Virbac applied to register FIPROLINE in April 2010. Following an opposition hearing, the Assistant Commissioner of Trade Marks allowed registration of FIPROLINE in New Zealand against the respondent’s opposition. 

On appeal, the High Court found that for the purposes of s 17(1)(a) Trade Marks Act 2002, FIPROLINE would deceive or confuse customers by causing them to wonder whether products associated with it were those of the respondent, and that FIPROLINE would confuse or deceive if used for products that did not contain fipronil. 

Virbac appealed to the Court of Appeal on the questions of whether use of the FIPROLINE mark was likely to deceive or cause confusion (a) in relation to the FRONTLINE mark; and (b) if used for goods that do not contain fipronil. The respondent cross appealed on the ground that Virbac was deemed to have admitted through its pleadings that FIPROLINE would deceive or confuse if used for goods that do not contain fipronil.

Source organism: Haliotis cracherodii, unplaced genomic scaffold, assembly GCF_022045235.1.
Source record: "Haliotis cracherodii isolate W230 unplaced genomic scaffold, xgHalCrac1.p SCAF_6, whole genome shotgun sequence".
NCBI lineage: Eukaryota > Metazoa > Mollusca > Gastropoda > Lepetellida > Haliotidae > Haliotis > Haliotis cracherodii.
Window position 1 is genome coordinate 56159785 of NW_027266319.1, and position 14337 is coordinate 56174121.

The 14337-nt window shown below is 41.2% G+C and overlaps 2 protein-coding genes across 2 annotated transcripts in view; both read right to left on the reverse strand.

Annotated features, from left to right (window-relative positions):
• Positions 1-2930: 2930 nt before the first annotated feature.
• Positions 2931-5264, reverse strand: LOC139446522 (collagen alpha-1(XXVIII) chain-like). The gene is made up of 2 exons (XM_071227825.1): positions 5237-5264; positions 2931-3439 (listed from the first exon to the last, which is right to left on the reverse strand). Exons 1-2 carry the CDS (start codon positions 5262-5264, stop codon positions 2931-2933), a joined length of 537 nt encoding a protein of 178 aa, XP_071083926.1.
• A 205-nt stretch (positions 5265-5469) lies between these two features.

Held, allowing the appeal in part: 

(1) Where the goods are sold to the public for domestic use, the Assistant Commissioner or a court on appeal, may rely on personal experience as a member of the public [14]. Expert evidence is not necessary and the court must act on its own opinion.


Pioneer Hi-Bred Corn Co v Hy-Line Chicks Pty Ltd [1978] 2 NZLR 50 (CA) at 62 applied. 

Austin, Nichols & Co Inc v Stichting Lodestar [2007] NZSC 10, [2008] 2 NZLR 141 at [7] applied.